Tarasenko is already one of the top Russian players in the NHL (in the NHL is an important distinction, because he was not happy with his role on the national team in February). Where does he stack up among the top Russians in the League? Here's a look at the most productive players from his homeland since Tarasenko joined the Blues at the start of the 2012-13 season:
The Minnesota Wild began the 2013-14 season with a spike in their possession statistics, as a team long considered one of the most passive in the NHL tried to change its identity.
As the season wore on, the Wild slipped back to the middle of the pack in puck possession, but a dominating performance against the Colorado Avalanche and a strong showing against the defending champion Chicago Blackhawks in the 2014 Stanley Cup Playoffs was a nice way to finish with the arrow pointing upward.
The Wild appear to have consolidated those postseason gains and built from the success. Minnesota has arguably been the most impressive team of the 2014-15 season, and are a late goal at Honda Center and a crazy third-period collapse at Madison Square Garden from probably being considered the best team in the League to this point.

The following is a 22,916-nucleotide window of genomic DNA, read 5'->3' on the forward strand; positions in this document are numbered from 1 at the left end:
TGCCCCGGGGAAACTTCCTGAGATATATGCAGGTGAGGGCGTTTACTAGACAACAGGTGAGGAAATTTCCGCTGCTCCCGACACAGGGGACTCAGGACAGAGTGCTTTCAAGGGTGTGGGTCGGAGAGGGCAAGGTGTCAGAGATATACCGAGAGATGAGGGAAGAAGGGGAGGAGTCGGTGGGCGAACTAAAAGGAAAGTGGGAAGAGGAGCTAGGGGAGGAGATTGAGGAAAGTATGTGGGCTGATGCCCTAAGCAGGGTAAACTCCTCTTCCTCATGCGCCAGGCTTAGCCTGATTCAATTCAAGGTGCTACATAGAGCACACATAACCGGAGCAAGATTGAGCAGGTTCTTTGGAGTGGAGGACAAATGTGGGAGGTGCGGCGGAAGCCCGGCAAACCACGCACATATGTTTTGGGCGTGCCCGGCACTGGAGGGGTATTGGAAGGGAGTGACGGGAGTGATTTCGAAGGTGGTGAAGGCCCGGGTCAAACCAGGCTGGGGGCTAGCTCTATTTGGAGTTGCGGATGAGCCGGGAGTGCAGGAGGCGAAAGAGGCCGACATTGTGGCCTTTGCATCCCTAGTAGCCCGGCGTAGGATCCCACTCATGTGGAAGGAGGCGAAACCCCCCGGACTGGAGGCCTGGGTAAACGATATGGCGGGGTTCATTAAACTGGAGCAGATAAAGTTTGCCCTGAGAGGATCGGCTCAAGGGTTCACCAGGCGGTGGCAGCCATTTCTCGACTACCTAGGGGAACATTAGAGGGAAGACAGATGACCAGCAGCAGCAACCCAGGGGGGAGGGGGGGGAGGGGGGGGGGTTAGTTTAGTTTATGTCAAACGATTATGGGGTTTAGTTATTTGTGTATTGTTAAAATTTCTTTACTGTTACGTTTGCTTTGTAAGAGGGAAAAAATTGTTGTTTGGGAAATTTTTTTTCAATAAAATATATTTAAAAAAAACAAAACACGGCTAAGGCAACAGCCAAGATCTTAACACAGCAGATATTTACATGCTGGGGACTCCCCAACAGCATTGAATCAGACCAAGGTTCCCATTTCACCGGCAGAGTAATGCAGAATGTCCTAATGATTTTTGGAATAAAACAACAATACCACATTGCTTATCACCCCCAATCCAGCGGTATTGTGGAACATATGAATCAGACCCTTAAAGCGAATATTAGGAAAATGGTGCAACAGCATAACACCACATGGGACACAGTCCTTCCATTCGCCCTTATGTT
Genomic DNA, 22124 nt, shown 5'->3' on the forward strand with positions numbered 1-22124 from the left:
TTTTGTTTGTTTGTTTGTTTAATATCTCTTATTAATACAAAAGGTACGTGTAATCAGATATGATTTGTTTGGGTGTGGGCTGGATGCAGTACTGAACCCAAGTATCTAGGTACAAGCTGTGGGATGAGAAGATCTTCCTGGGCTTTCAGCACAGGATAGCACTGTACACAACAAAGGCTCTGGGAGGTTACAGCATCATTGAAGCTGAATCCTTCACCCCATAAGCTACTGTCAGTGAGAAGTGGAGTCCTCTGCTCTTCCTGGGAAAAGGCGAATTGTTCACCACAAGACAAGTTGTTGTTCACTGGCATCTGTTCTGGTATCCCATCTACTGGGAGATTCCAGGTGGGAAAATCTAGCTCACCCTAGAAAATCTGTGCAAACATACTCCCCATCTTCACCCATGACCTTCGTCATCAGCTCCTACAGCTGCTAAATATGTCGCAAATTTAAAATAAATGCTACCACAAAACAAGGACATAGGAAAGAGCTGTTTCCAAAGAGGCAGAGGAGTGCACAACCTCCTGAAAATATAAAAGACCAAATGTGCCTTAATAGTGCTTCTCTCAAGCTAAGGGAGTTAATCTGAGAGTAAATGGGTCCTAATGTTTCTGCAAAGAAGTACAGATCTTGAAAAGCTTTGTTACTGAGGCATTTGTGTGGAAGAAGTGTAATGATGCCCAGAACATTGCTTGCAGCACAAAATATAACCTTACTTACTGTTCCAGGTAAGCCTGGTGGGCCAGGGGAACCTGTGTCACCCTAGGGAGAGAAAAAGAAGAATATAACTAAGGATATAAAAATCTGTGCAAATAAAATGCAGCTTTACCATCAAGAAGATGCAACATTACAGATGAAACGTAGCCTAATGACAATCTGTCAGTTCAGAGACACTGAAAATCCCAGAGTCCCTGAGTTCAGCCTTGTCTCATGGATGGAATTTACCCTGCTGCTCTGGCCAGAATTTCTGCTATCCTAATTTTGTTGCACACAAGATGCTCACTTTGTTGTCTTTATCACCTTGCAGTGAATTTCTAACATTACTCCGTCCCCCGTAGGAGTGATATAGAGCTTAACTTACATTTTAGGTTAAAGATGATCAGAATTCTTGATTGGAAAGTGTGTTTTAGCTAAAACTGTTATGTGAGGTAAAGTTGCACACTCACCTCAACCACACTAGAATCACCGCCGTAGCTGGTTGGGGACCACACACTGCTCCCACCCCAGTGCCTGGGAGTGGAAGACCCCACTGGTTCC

All three teams remain among the League's elite in the early part of the 2014-15 season, but an intriguing aspect of the Ducks and Sharks is both teams are going to give a lot of starts to goaltenders who are inexperienced at this level.
As more people embrace the idea of analytics in hockey, one of the things they find out is it's more about ideas than statistics.
It's not all about a player's Corsi numbers; it is about his puck possession numbers and the principle of keeping the puck as a fundamental part of the way the game should be played. There are lots of principles in hockey analytics. Most started as an idea, and then someone or someones sought out a way to prove them.